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Thinking With Theory in Qualitative Research: Viewing Data Across Multiple Perspectives


reviewed by Sandra Quinones & Gary Shank - September 05, 2014

coverTitle: Thinking With Theory in Qualitative Research: Viewing Data Across Multiple Perspectives
Author(s): Alecia Youngblood Jackson & Lisa A Mazzei
Publisher: Routledge, New York
ISBN: 0415781000, Pages: 168, Year: 2012
Search for book at Amazon.com


First, let us start by addressing what you might already be asking yourself. “Since when are book reviews written by two authors?” Fair enough. Although collaborating on a book review may not be ‘business as usual,’ we do so here in a symbolic move to offer differing viewpoints about the same book. In this case, a book about qualitative research that aims to view data across multiple perspectives.


You might also be thinking—Who are we? So, let’s move on immediately to the labeling and positioning game so prevalent in the academy. The first author is a first generation PhD Latina assistant professor in a tenure track position in the Department of Instruction and Leadership in Education at Duquesne University. She completed a qualitative dissertation in 2012, has a few publications ‘under her belt’ and is working on additional publications in a strategic, purposeful, and goal-oriented manner. The second author is a first generation PhD White male full professor in the Department of Educational Foundations and Leadership at Duquesne University. He has a solid publishing record, including a textbook that proposes and describes a personal skills approach to the teaching and learning of qualitative research.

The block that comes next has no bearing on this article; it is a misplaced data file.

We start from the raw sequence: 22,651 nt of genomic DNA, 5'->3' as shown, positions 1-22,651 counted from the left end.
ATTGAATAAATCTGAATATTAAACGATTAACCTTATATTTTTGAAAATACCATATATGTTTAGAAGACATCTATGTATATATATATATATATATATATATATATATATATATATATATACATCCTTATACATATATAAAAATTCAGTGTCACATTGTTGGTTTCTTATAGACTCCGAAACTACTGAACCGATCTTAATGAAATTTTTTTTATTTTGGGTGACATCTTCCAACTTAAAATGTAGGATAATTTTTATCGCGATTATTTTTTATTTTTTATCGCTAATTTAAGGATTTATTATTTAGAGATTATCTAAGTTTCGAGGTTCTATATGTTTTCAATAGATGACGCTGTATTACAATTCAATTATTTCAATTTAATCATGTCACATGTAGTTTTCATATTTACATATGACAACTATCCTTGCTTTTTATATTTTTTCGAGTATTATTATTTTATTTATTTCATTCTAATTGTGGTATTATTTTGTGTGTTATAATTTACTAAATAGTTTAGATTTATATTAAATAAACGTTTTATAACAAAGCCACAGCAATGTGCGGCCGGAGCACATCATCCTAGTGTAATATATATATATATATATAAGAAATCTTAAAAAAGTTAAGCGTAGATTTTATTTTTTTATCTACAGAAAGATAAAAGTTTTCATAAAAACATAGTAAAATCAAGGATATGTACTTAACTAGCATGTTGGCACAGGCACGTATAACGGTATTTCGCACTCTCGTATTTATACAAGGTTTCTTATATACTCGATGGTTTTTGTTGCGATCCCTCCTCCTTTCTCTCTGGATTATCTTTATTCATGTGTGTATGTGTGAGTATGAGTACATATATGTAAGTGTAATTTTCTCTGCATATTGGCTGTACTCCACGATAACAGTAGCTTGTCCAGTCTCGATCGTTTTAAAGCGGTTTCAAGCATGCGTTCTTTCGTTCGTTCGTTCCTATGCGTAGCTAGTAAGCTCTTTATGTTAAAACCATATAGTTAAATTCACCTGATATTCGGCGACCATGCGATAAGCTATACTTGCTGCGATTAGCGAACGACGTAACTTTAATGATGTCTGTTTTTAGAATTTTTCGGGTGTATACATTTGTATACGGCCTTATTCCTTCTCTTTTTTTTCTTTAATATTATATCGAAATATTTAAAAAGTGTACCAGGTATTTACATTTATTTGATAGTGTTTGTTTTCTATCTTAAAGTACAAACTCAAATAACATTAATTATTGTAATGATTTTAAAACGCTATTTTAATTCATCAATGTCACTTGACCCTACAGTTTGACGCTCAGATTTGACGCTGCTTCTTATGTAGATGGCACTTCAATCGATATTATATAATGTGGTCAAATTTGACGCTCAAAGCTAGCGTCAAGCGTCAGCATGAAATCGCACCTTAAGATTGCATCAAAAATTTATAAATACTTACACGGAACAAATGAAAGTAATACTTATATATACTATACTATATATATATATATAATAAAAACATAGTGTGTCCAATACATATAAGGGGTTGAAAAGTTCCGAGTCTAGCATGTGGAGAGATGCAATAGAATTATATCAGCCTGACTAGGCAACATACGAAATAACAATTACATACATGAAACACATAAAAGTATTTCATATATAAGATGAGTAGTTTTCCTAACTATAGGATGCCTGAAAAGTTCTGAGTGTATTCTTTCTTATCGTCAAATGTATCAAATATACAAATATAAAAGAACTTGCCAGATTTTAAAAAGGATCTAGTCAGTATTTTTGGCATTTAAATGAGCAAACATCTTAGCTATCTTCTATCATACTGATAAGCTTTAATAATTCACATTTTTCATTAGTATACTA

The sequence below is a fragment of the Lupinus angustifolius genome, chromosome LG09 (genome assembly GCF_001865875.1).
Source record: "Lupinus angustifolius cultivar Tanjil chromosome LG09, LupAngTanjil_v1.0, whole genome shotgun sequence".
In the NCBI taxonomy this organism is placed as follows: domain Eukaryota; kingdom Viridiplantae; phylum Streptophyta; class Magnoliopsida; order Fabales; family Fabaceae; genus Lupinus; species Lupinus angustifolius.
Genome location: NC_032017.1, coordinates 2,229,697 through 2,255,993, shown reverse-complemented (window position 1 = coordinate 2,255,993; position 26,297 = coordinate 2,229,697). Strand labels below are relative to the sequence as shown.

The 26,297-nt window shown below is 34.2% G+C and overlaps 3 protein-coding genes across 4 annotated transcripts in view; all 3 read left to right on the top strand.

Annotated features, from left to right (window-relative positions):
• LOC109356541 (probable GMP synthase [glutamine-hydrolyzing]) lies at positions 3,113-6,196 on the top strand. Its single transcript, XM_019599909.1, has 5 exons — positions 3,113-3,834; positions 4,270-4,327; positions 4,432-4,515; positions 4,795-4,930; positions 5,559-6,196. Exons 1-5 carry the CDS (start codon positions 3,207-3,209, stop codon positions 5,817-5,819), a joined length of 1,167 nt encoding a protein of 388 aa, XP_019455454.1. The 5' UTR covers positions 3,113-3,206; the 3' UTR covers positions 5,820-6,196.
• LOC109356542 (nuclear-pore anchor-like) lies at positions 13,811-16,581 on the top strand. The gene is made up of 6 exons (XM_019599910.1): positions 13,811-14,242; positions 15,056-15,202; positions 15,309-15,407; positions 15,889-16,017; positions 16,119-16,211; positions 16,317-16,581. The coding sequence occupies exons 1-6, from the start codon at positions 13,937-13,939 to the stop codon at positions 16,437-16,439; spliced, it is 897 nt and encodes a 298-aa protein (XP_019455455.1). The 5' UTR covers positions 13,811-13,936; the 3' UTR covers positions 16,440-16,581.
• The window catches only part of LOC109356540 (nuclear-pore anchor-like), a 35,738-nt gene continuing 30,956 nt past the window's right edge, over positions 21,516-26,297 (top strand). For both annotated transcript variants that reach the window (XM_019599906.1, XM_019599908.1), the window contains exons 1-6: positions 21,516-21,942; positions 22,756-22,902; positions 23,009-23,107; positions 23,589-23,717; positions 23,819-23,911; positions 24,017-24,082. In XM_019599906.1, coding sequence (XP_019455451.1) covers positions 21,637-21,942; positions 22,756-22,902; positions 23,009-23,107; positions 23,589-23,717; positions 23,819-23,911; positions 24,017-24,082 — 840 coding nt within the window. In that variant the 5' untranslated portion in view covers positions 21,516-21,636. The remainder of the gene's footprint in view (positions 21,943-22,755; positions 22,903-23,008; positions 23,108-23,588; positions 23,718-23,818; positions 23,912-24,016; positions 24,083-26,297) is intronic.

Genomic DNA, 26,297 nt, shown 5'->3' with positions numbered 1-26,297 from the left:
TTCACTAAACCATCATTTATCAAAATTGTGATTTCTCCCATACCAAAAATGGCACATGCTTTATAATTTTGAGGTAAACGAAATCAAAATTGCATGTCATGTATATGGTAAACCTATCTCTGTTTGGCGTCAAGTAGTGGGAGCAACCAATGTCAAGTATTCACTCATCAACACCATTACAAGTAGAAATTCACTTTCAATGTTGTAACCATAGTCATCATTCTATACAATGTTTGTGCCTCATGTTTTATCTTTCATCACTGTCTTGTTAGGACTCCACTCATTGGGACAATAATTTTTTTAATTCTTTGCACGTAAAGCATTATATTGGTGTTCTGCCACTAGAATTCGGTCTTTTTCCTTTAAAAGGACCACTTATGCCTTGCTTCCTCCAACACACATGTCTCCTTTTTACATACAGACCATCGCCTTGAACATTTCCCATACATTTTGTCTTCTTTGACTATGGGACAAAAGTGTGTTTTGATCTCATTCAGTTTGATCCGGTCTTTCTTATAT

Now that we have briefly labeled and positioned ourselves, let’s get started with what we were invited to do: write a review of Alecia Y. Jackson and Lisa A. Mazzei’s (2012)’s Thinking With Theory in Qualitative Research: Viewing Data Across Multiple Perspectives. In this text, the authors attempt to do something quite meaningful. They use theory as the basis for looking at real data in real world studies. More specifically, Jackson and Mazzei take a look at a set of highly respected postmodern theorists—Derrida, Spivak, Foucault, Butler, Deleuze, and Barad.  Each theorist is noted for some key interpretative perspective. Derrida was the inventor of deconstruction, Spivak is an early postcolonial voice, Foucault talked of the role of power in grounding morals and inquiry, Butler looks at performance and role, Deleuze addressed the broad scope and domain of desire, and Barad focuses on intra-activity.